“A standard belonging to the community will generate more trust than what a proprietary solution can get on the stock exchange,” he said. “Here there’s momentum and we need to create something and we need to create it together.” He went on to encourage the creation of a virtual European giant of the Internet, based on a network of smaller European players linked by trust more than capitalistic ties. People may think this is a crazy objective, but it was definitely crazy to start OVH out of nothing in 1999 and growing it to the giant it is today.

To drive the point home, Klaba launched into a guitar solo and was then joined by the other band members for the only appropriate keynote closing: a hard-charging rendition of  Metallica’s “Nothing Else Matters.”

#impossible n’est pas fou! –#OVHsummit 2018 Tks Octave!! pic.twitter.com/HozIMortfL

— Vincent Carre (@vincarre) October 18, 2018

The post Rocking the innovation revolution with open source appeared first on Superuser.

by Allison Price at October 23, 2018 02:00 PM

Trinh Nguyen

At the OpenStack Korea User Group last Friday (19 Oct 2018)

Last Friday, I had an opportunity to tell the story of Searchlight to the OpenStack Korea User Group in Seoul. My ultimate goal is to attract new contributors and to revive Searchlight. In just 30 minutes I worked people through the history of Searchlight, its architecture, and the current situation. Everybody seems to get the idea of why Searchlight needs their help. Even though not all of the attendants could understand my English, with the help of Ian Y. Choi, the organizer, and core of the OpenStack Docs and I18N team, the communication was great. Hopefully, I will have another chance to discuss with everybody more about Searchlight.

by Trinh Nguyen (noreply@blogger.com) at October 23, 2018 09:00 AM

October 22, 2018

OpenStack Superuser

Inspiring the next generation of contributors to open infrastructure

Open source is fueled by the ongoing arrival of new contributors who offer fresh talent and diverse perspectives. Mentorship programs are critical in inspiring this next generation of contributors, and they enable those more experienced within a community to give back. The number and variety of mentorship programs that serve the OpenStack community is impressive, designed to fit a vast range of time and resource commitments and address the needs of newcomers, regardless of their entry point into the community.

Participants at the mentoring session of the Vancouver Summit.

One of these programs—the Speed Mentoring Workshop—was kicked off by the Women of OpenStack at the Austin Summit, and has since become a mainstay at the summits. Usually held towards the beginning of each conference, it’s a great way for newcomers to kick off the week, and it gives mentors a way to ‘pay it forward’ without an extensive time commitment. Featuring multiple 15-minute rotational rounds across career, community and technical tracks, these workshops are designed to address a wide range of needs and interests among those new to the community, or perhaps new to different teams and groups within the larger OpenStack community.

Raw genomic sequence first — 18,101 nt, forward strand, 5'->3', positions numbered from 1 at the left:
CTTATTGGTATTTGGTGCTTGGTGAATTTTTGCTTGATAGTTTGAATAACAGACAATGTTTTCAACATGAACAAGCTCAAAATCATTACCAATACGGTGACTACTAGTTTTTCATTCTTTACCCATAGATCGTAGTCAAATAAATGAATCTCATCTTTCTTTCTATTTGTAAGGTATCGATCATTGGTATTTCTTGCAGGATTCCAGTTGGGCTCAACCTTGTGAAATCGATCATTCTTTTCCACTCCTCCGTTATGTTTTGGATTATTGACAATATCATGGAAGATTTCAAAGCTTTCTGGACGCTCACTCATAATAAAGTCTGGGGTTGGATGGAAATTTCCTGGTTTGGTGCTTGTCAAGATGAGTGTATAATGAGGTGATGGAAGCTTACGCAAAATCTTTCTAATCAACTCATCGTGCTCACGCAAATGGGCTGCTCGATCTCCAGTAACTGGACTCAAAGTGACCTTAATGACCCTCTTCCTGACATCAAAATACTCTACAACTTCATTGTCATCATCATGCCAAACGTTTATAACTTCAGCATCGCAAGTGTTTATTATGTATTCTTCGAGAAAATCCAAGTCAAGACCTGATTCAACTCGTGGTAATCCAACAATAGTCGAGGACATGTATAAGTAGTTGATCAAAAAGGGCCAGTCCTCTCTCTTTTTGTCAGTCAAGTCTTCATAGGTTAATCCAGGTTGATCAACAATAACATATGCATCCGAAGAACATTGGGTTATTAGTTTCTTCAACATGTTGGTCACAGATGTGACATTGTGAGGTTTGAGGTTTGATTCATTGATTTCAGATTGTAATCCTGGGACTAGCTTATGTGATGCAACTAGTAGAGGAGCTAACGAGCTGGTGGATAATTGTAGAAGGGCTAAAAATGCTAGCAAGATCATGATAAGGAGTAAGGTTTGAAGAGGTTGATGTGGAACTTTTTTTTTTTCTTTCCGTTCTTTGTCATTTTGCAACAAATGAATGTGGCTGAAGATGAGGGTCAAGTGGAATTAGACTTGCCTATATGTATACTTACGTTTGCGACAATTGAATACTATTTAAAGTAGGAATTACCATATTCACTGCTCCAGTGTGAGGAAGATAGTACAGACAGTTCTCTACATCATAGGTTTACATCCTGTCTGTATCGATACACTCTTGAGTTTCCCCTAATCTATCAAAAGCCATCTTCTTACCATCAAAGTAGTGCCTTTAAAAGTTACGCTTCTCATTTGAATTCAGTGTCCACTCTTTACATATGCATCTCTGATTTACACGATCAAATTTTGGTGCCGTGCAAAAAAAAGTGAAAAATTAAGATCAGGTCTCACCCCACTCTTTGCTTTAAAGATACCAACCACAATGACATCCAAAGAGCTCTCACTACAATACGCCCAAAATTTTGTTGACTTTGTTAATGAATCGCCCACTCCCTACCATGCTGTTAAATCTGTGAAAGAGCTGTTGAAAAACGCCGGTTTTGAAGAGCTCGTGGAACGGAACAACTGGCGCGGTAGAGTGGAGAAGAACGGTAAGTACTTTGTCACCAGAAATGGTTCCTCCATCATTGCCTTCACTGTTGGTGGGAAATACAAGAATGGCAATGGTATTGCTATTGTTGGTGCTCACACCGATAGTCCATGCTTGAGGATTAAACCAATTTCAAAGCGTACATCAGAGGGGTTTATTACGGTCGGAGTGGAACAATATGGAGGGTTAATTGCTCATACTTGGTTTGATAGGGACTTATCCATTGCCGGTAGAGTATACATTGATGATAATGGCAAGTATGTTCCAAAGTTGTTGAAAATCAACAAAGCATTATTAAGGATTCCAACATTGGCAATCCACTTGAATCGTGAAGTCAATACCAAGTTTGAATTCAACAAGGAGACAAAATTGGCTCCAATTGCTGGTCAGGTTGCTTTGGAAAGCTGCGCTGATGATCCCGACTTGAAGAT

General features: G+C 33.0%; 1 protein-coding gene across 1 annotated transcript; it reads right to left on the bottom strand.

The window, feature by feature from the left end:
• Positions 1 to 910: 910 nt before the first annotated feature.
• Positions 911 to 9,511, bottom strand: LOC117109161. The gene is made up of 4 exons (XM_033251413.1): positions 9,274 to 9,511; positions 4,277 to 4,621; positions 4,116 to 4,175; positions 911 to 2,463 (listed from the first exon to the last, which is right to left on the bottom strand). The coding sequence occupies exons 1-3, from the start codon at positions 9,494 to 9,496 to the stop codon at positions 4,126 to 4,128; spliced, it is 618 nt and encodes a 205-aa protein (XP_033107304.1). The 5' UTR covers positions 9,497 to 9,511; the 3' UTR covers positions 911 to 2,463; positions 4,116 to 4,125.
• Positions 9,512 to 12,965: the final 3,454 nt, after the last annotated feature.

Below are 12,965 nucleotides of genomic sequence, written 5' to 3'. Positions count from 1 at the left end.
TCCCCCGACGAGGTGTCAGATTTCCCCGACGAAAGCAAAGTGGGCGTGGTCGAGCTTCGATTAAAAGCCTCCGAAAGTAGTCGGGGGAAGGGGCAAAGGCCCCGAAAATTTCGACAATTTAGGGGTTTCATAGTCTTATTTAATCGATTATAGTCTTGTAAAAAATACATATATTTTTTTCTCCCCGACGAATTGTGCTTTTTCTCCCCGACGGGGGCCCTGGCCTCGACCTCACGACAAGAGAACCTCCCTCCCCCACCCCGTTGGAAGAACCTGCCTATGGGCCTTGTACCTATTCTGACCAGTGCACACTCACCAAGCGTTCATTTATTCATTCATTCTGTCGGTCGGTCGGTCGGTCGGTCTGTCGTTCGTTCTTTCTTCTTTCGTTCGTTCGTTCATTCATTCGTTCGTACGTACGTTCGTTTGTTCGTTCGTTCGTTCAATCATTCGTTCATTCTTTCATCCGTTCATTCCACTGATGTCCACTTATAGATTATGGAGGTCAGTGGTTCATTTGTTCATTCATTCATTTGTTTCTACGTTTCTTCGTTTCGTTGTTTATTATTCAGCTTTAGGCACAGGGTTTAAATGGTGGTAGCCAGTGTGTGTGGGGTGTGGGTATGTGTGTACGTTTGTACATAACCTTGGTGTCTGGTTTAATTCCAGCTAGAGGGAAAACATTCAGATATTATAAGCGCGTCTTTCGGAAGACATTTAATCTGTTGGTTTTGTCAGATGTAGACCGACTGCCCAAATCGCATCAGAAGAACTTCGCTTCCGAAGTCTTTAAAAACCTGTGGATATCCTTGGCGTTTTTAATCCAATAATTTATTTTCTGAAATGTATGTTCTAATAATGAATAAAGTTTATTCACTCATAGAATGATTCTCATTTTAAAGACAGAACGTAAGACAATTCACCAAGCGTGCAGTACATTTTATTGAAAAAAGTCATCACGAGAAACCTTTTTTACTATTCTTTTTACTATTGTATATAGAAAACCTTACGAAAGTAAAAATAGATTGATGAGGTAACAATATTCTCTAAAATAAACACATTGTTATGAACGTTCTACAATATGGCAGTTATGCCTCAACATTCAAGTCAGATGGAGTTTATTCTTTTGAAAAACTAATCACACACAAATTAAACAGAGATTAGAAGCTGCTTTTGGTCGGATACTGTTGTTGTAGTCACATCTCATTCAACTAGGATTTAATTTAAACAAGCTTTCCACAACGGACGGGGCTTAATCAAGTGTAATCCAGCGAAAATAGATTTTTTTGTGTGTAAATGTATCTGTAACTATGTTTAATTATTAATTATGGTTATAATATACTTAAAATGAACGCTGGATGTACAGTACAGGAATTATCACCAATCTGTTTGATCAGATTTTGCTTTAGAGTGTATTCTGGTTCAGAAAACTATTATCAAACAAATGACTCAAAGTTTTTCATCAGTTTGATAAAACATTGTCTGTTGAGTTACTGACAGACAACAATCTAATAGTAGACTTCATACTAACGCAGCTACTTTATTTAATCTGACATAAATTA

How to get involved

As we look forward to the OpenStack Summit in Berlin, we’re excited about hosting another workshop there to bring mentors and mentees together. These speed mentoring workshops would not be possible without a wealth of top-notch mentors who are generous of their time, knowledge and expertise, nor eager mentees willing to dive in, roll up their sleeves and contribute to the vibrant OpenStack community. Please join us and participate—we look forward to seeing you there!

OpenStack Summit Berlin

Speed Mentoring Lunch

Tuesday, November 13, 12:30-1:40 pm

Hall 7, Level 1, Room 7.1b / London 1

Click here for more details!

 

What people are saying about these programs

These speed mentoring sessions allow attendees to make contact with individuals willing to answer their questions long past the end of the session,” Ell Marquez, mentee.

“A healthy community survives through its members, which is why the speed mentoring sessions actively prepare go-getting team plays and future leaders. It also reminds me of my responsibilities towards others; how to build a healthy community,” Armstrong Foundjem, open source advocate.

“Passing on the wisdom learned from years of experience is an important element of this speed mentoring event. And both the mentor and mentee benefit from continuing and sustaining open source knowledge,” Nithya Ruff, senior director, Comcast Open Source Practice & Board Director, Linux Foundation.

“The breadth of people participating as mentors reflects the interest of our fellow stackers to help the next generation of stackers feel part of the community. The mentoring process offered during the OpenStack Summit is a user-friendly means to present fellow stackers with the tools, technologies and human connections to ease their growth in the community, find the right project, SIG or community to best use the talents they are offering,” Martial Michel, Ph.D., Chief Scientific Officer at Data Machines Corp., OpenStack Scientific Special Interest Group co-chair.

“Last year, Nalee Jang, a previous Korea user group leader guided me to attend a Women-of-OpenStack event during Boston Summit 2017. Thanks to her, I am now a successful leader in Korea user group. It has been great to share how diversity has affected my community career, and how to get more involved in OpenStack projects like Internationalization team (another diversity part),” Ian Y. Choi, mentor.